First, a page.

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#47 Using A Reverse Mortgage To Avoid Depleting Savings


David Garrison
Home Equity Retirement Specialist
NMLS # 1595194
Serving the State of Indiana
p (317) 644-2595 c (765) 516-0130
e [email protected]

2169 East Rutland Lane, Martinsville, IN 46151
Corporate NMLS #1025894

In “5 ways to help protect retirement income,” Fidelity Viewpoints lists 4 to-dos and 1 big don’t. What’s the big no-no? Withdrawing too much from savings. Spending your savings too rapidly can put an entire retirement plan at risk, and maintaining a sustainable withdrawal rate is paramount. But with today’s historically low interest rates, “sustaining” that 3-4% traditionally recommended retirement withdrawal rate has become a major challenge.

Reverse mortgage can become a “buffer” asset, helping to support your spending needs. And, since the “return” on your mortgage asset is not correlated with either stock or bond market results, your line of credit it can be relied upon when your portfolio is simply failing to “do the trick”, “tiding you over” during market downturns – or when unexpected expenses arise.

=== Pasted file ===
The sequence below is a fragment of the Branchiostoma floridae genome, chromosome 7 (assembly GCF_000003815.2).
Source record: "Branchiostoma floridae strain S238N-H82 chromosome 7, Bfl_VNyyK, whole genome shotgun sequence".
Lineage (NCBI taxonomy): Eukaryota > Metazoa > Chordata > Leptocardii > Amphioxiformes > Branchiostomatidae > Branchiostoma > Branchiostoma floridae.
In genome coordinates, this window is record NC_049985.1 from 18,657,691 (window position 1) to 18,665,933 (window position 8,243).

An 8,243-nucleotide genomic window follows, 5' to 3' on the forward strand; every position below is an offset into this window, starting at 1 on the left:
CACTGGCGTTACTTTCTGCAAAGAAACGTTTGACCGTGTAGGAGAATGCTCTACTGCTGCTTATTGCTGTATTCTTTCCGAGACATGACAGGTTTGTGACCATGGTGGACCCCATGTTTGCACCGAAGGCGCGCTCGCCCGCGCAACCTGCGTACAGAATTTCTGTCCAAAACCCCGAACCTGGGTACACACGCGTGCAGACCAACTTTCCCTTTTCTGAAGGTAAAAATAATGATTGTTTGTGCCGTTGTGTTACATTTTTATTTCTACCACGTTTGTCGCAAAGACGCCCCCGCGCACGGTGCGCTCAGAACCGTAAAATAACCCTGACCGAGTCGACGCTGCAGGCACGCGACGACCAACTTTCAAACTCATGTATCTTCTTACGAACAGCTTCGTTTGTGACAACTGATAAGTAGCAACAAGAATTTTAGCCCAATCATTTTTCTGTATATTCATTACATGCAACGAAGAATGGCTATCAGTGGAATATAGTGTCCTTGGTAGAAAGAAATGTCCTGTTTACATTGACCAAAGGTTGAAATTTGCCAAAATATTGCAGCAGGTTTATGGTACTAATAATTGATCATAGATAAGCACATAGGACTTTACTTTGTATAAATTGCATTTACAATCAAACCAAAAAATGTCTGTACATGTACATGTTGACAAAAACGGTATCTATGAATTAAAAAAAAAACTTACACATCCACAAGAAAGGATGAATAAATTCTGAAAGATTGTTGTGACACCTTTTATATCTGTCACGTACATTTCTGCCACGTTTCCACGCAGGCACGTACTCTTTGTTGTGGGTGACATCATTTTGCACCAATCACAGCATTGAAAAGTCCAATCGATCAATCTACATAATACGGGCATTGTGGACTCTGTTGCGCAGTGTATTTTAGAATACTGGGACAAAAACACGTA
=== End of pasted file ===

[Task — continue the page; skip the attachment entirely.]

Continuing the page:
You may not have an immediate need for funds, and it is reassuring to realize that you pay no interest on un-borrowed funds. Unlike a regular line of credit at a bank, with a reverse mortgage line of credit, as long as you have a remaining balance, your line of credit can never be frozen or closed. What’s more, the unused portion of your credit line grows, using the same rate at which the loan accrues interest! (plus the ½% on going MIP) It’s no wonder that the line of credit has become the most popular way for borrowers to use a reverse mortgage.

You’ve worked hard to accumulate those retirement assets. Now a reverse mortgage line of credit can help you avoid that one big retirement planning no-no.

Not intended as financial planning advice. Please consult a financial advisor